Hawaii expat living abroad in Australia, food and family blog

AMERICAN TO AUSTRALIAN FOOD SUBSTITUTES

AMERICAN TO AUSTRALIAN FOOD SUBSTITUTES

When I moved to Australia I never realised how difficult or impossible it would be to find some of what I would consider standard (American) foods needed in so many recipes! Here is a list of hard to find American to Australian food substitutes to make your cooking conversions easier when you can’t find that exact ingredient.

Also, check out my post on 5 Tips for moving to a Foreign Country.

I’ve had to do a bit of experimenting and searching to make some of my favourite dishes. Below are a few options for cooking substitutions that have worked well for me.

Libby’s Canned Pumpkin

pumpkin squares closeup

My first Thanksgiving in Australia I searched far and wide for a can of Libby’s 100% pumpkin. NO LUCK! Now I couldn’t go without my all-time favourite Thanksgiving treat, pumpkin squares, so I took the more difficult route of using fresh pumpkin.

I’ve experimented over the years and have found I prefer the flavour of Butternut pumpkin then the other types of pumpkin that were available in the supermarket here. It’s really not THAT much extra effort to bake a pumpkin pie using fresh pumpkin, and so absolutely worth it!

I usually use 1/2 of a butternut pumpkin, steamed or baked and pureed, in place of one can of Libby’s 100% pumpkin. I’ve also added in 1/2 of an orange sweet potato with the pumpkin and that works great too!

Just make sure that after you cook the pumpkin to let it sit for a few minutes and let the excess water drip away so your pumpkin does not get too watery.

Graham Crackers

Another common American item I was devastated to not find in Australian stores was the Graham Cracker! You can search online for the original Graham Crackers, I found them here on Amazon, or use one of the substitutes below.

After quite a bit of biscuit taste testing, I am happy to share two alternative options for creating a substitute Graham Cracker crust.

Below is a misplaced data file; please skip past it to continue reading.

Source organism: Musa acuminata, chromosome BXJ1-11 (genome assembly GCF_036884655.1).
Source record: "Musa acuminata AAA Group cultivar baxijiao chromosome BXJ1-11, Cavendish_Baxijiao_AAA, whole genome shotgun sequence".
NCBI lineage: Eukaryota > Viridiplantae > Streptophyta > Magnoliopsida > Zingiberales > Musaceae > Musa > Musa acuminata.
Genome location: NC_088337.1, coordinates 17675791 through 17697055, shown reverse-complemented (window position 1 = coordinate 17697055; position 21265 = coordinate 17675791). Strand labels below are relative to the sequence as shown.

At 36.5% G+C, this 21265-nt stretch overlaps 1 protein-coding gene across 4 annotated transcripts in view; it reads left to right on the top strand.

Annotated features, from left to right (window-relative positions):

Give the Digestive or Granita biscuits a try! Both use wheat flour to capture that nutty flavour reminiscent of Graham Crackers.

The Granita biscuits lean slightly sweeter compared to the Digestive biscuits. Read more on my comparison here.

I also experimented with the Marie biscuit, but I found that it is closer in flavour to a vanilla wafer or animal cracker than to a Graham Cracker.

Digestive, Granita and Marie biscuit comparison

So I’ve done some experimenting with the available biscuits to find the best Graham Cracker Crust alternative and have created this recipe.

Mock Graham Cracker Crust

A s’more is a classic, beloved treat that brings together the irresistible combination of toasted marshmallows, creamy chocolate, and graham crackers. The name “s’more” is a contraction of “some more,” which perfectly captures the sentiment—after having one, you’ll definitely want some more!

To make a s’more, a marshmallow is roasted to gooey perfection over an open flame, whether it’s a campfire or a stovetop burner. Once the marshmallow reaches that golden-brown, slightly charred state, it’s sandwiched between two pieces of graham crackers along with a thin piece of chocolate.